Who Are You?

“Where are you from? Why would you ever want to study Russian? Do you like Moscow? Who are you?” These are the questions I’m greeted with each day as I make my way around the city, talking to servers at restaurants, coaches at gymnastics gyms, Russian students who live on my floor at МГУ (Moscow State University), and anyone else who will patiently listen to my slow and broken Russian speech.

As an American student who since high school has been dying to study abroad, I came here full of curiosity – curiosity about culture, language, politics, city planning, social roles and expectations, moral pursuits, perceptions of inequality… the list is endless.  The sociology major in me is excited by observing patterns in social behavior and by finding differences between Moscow and my hometown (Seattle) or other U.S. cities. I take notes on sights, sounds, smells and flavors – even at Pancho Villa, a Mexican restaurant in the heart of Moscow where six of us ate dinner last night, and where we spoke to the waiter in a combination of English, Spanish and Russian. What a strange experience!

pancho villa
Pancho Villa

But somehow, upon arrival in this magnificent city, I was not prepared to respond to the curiosity that Russians experience when they meet me. Russians cannot tell by first glance that I’m a foreigner; I am sure of this because, today alone, three people have stopped me to ask for directions. However, my wonky Russian speech quickly gives me away. Once it does, people assume  a half- smile, at once curious, restrained, and tactful. This is quite often followed by “Where are you from?” in accented English.

Crowds at the Victory Day Parade. Here, I talked to a man who works at a nearby bar.

By attending gymnastics classes by myself, I have had the opportunity to converse more extensively with Russian speakers. My coach has asked me many questions that he knows may be sensitive, and he is obviously restraining himself from asking them all at once or in an impolite manner. “What do you think of Trump? How about Putin? What’s your opinion on Ukraine, and gay people, and diplomatic sanctions?” I attempt to answer truthfully, but neutrally, often repeating that these matters are complicated, and part of why I’m here is because I want to understand these issues from more than just an American perspective (not that there’s only one). I ask these same questions of my coach, and by doing so I am slowly starting to better understand his mentality.

Angar18, one of the gyms I went to

In this way, cultural exchange seems effortless. People are naturally curious about the lives and countries of others, especially when two countries such as Russia and the U.S. have a history of dissonance. On a personal level, people can interact, relate, and learn from each other without the veil of bias found in the news, social media, and television. It is natural to assume difference, even if, as I’m finding, Muscovites and Americans are not so different. So, to answer the question “Who are you?”, I can do nothing but tell the truth. “I am a student who is studying your country and is learning to speak your language simply because I’m curious about you, just as you’re curious about me.”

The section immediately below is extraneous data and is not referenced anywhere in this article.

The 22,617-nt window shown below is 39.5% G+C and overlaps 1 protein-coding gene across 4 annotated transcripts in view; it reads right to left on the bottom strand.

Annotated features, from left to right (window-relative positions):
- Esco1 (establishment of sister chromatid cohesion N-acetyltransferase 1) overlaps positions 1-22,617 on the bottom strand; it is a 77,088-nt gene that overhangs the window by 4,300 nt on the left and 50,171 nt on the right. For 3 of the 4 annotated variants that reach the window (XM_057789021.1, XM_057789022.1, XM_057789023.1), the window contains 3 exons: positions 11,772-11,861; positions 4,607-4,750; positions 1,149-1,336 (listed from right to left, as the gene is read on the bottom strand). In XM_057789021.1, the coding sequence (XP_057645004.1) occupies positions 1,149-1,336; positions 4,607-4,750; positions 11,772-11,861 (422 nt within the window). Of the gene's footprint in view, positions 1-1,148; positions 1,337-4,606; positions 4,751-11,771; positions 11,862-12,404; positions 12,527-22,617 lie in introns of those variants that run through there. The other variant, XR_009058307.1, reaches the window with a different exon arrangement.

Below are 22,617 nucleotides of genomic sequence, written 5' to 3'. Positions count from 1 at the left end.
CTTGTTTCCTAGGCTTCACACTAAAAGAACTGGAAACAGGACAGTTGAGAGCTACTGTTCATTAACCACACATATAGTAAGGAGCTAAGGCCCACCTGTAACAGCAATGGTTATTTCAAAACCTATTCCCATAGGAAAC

Article written by jonlinc

2 Responses

  1. michael gutkin
    michael gutkin at | | Reply

    ok looks like another try. let me see if I can remember what I said!
    we found moscow to be quite clean, and sans homeless people in the streets ( even in warm weather ). the combined gothic and art deco style of stalin’s seven sisters ( there were eight at one time, and the university is the epitome of the style ) was said to be a response to stalin’s desire to have iconic architecture similar to that of the art deco empire state building, which he apparently saw in NYC ( remember, verticality, massing, and decoration? ). the pushkin museum is opposite a magnificent church, the church of the holy redeemer, I think, and it is set in a beautiful park. it was stripped of its religious role by stalin and made into a museum; it has a heated indoor pool where one of my patients actually took his exercise. like other locations in moscow, it is festooned with beautiful flowers whose plantings take advantage of the long northern days. we also found muscovites to be exceedingly friendly and I half think that their antipathy to gay people is because there is a biologic need for reproduction in russia, whose population is only starting to grow ( takes two sexes to make a baby ). we were impressed by the warmth of the russians we interacted with ( of course a selected population which knew a little english ) and while they exhibited great pride, their admiration of america was hard to hide. I am sure it would stand you in great stead if you acknowledged the staggering sacrifices they made in WWII and I trust you have visited the tombs of the unknown soldiers from battles such as leningrad, stalingrad, smolensk, etc. also watch for military rifle and horse drills off red square, near the tsar cannon.on reflux

  2. michael gutkin
    michael gutkin at | | Reply

    incidentally a good guiding principle which served us well during our trip: don’t believe what you read about russia in the american press and don’t believe what you read about america in the russian press. so happy you are seeing for yourself and you must have a nice long breakfast with us again on your return, or just hang out in our apartment before your return to the north country

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